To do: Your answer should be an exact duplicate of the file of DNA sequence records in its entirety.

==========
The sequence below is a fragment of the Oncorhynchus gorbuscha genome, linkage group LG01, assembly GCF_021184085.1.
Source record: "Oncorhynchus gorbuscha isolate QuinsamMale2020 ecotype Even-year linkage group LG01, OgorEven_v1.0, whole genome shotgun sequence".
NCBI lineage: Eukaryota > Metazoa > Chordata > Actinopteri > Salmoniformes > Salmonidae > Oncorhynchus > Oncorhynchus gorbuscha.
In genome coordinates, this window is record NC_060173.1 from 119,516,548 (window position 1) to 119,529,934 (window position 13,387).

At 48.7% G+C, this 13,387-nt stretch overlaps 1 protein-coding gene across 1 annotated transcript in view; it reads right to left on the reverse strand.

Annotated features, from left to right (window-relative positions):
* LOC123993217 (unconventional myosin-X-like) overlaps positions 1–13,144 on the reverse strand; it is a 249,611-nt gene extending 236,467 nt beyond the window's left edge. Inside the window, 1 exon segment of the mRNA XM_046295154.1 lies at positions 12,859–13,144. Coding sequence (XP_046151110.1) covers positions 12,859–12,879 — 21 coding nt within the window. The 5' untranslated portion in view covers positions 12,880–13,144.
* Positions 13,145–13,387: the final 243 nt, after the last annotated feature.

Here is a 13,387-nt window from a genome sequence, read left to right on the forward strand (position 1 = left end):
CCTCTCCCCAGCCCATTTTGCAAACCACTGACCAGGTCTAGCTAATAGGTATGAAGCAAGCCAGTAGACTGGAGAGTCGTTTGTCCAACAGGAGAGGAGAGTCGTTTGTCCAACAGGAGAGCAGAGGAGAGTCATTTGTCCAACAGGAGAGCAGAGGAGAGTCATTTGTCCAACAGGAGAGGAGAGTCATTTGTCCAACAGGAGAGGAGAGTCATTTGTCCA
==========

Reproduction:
The sequence below is a fragment of the Oncorhynchus gorbuscha genome, linkage group LG01, assembly GCF_021184085.1.
Source record: "Oncorhynchus gorbuscha isolate QuinsamMale2020 ecotype Even-year linkage group LG01, OgorEven_v1.0, whole genome shotgun sequence".
NCBI lineage: Eukaryota > Metazoa > Chordata > Actinopteri > Salmoniformes > Salmonidae > Oncorhynchus > Oncorhynchus gorbuscha.
In genome coordinates, this window is record NC_060173.1 from 119,516,548 (window position 1) to 119,529,934 (window position 13,387).

At 48.7% G+C, this 13,387-nt stretch overlaps 1 protein-coding gene across 1 annotated transcript in view; it reads right to left on the reverse strand.

Annotated features, from left to right (window-relative positions):
* LOC123993217 (unconventional myosin-X-like) overlaps positions 1–13,144 on the reverse strand; it is a 249,611-nt gene extending 236,467 nt beyond the window's left edge. Inside the window, 1 exon segment of the mRNA XM_046295154.1 lies at positions 12,859–13,144. Coding sequence (XP_046151110.1) covers positions 12,859–12,879 — 21 coding nt within the window. The 5' untranslated portion in view covers positions 12,880–13,144.
* Positions 13,145–13,387: the final 243 nt, after the last annotated feature.

Here is a 13,387-nt window from a genome sequence, read left to right on the forward strand (position 1 = left end):
CCTCTCCCCAGCCCATTTTGCAAACCACTGACCAGGTCTAGCTAATAGGTATGAAGCAAGCCAGTAGACTGGAGAGTCGTTTGTCCAACAGGAGAGGAGAGTCGTTTGTCCAACAGGAGAGCAGAGGAGAGTCATTTGTCCAACAGGAGAGCAGAGGAGAGTCATTTGTCCAACAGGAGAGGAGAGTCATTTGTCCAACAGGAGAGGAGAGTCATTTGTCCA